Are these enough reasons to indicate stomach ulcers?

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Are these enough reasons to indicate stomach ulcers?

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    03-29-2012, 12:16 PM
Are these enough reasons to indicate stomach ulcers?

I have a few questions about stomach ulcers in horses. We rescued an ottb mare in the fall. The barn manager said that the mare probably has stomach ulcers because

1. The mare pins her ears and moves away when you touch or rub her stomach area behind the girth on the right side

2. Ex-Racehorses are very prone to getting ulcers.

These are the only two reasons that were given as to why my mare might have uclers. Sometimes my mare gets really pissy/upset when I touch her right side. And then there are some days (especcially when she has been out in the big pasture) that she doesn't get mad and sometimes doesn't even care when I touch that side. Do you need to have more reasons a horse could have ulcers? Or are those reasons enough to think a horse could have ulcers?

Someone had told me if a horse is turned out a lot, fed more times throughout the day and stress is reduced that the ulcers could go away. But I didn't think that was true. Isn't that just for preventing ulcers? My mare was only turned out for an hour a day at the barn we boarded at...but now that we brought her home she is out 3 or 4 hours and we are going to increase that to hopefully the entire day.

I am probably going to have the vet do an endoscopic exam on her. I don't want her to be in pain...and I want her to be healthy. But before I have the exam done I just want to find out more information about stomach ulcers.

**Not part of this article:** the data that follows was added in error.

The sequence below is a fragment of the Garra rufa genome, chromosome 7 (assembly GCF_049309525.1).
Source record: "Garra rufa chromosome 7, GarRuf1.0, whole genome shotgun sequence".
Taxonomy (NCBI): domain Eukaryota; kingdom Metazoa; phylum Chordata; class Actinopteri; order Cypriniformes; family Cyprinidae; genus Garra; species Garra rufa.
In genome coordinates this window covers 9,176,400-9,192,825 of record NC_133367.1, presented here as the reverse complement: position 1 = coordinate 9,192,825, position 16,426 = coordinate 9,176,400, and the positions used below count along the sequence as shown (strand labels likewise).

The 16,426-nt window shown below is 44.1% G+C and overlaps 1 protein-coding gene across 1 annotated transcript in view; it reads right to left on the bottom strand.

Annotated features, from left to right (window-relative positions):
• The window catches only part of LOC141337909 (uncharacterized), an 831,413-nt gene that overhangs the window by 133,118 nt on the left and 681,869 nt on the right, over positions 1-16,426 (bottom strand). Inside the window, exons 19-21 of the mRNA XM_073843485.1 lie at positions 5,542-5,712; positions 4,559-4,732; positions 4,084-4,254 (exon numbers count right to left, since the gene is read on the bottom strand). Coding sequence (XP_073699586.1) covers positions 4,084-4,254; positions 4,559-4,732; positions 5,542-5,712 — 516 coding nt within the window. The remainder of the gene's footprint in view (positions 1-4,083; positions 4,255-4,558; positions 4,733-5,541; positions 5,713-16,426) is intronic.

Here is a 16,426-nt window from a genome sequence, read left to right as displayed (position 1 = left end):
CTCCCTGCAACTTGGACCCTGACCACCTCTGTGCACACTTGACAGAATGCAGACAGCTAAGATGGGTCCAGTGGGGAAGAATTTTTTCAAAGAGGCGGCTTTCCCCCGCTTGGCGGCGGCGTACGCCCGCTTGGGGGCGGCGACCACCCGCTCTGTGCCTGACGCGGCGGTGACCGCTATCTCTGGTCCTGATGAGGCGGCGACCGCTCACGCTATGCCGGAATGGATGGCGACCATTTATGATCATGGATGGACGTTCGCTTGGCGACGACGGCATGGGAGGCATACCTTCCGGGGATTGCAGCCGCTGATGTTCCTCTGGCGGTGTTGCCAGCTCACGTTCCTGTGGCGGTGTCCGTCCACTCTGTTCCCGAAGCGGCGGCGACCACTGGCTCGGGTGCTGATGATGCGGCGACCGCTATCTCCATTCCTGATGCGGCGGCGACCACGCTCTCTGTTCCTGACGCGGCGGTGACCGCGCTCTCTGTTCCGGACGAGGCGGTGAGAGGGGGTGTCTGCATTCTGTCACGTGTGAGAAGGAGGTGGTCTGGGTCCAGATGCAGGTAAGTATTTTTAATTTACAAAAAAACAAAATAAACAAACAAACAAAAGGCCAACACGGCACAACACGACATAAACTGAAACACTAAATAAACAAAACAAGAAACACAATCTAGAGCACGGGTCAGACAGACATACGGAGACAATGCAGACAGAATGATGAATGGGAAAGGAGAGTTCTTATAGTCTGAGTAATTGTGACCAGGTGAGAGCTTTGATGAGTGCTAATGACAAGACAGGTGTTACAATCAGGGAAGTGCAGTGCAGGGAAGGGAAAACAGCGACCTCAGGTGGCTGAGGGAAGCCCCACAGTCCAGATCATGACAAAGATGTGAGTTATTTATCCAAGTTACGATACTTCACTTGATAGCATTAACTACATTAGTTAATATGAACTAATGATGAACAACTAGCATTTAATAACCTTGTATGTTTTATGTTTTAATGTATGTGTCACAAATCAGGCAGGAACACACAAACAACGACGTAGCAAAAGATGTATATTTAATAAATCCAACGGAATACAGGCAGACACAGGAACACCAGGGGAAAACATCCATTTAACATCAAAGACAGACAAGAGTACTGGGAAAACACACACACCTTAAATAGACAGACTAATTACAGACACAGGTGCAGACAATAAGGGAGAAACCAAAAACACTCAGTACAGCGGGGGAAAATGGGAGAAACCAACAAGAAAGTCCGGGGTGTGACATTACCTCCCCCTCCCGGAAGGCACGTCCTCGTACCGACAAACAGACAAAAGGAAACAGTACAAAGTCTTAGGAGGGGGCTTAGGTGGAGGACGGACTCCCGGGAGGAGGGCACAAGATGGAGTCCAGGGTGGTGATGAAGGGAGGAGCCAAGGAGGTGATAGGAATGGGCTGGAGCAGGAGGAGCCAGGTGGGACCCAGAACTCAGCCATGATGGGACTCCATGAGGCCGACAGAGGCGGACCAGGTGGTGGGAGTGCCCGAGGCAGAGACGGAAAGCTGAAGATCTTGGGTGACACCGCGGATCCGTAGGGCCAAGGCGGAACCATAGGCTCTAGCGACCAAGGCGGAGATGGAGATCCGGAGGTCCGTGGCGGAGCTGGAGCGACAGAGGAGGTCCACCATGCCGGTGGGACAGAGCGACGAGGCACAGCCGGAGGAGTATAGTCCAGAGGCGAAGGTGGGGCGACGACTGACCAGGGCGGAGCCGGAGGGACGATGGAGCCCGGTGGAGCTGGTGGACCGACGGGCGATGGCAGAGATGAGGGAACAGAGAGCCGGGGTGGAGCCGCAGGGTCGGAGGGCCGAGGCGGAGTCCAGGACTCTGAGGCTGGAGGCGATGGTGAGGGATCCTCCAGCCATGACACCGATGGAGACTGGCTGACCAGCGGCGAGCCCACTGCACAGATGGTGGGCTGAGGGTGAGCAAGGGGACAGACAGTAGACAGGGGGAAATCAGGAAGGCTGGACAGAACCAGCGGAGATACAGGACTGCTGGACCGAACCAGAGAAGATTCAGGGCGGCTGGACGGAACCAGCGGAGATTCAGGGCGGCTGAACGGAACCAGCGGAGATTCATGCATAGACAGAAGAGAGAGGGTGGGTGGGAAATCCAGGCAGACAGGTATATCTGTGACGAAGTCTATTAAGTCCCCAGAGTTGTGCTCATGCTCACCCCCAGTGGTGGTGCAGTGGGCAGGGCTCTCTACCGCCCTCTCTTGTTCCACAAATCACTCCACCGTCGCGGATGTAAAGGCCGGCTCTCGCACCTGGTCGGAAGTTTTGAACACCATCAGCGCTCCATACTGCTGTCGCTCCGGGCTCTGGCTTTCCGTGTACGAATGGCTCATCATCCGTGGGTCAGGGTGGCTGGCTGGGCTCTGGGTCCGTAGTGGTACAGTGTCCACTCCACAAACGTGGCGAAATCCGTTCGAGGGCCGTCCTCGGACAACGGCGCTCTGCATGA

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    04-02-2012, 01:02 AM
I use slippery elm and corn oil..
My boy would foam at the mouth, get collic alot, chew on wood, couldnt touch his tummy or he'd hurt you, and liked chewing on things as it produces saliva which soothes the tummy..
    04-03-2012, 11:49 AM
I just bought a horse with similar symptoms- he's very girthy and sensitive to the touch in his girth area, especially so on the right side. He also cribs a lot, which can also be caused/made worse by ulcers.

My vet recommended starting him on U-gard, since an endoscopy is very pricey, as are the drugs to treat ulcers (UlcerGard or GastroGard). Since I'd probably try treating him with something cheaper to begin with, it seemed to make sense in his case to spend $25 on a bucket of U-gard and see if that helps before going forward with more expensive diagnostics & treatments.

I've also heard very good things about aloe vera juice, so I might see if I can find a big bottle of that somewhere and add a couple ounces to his feed each night.

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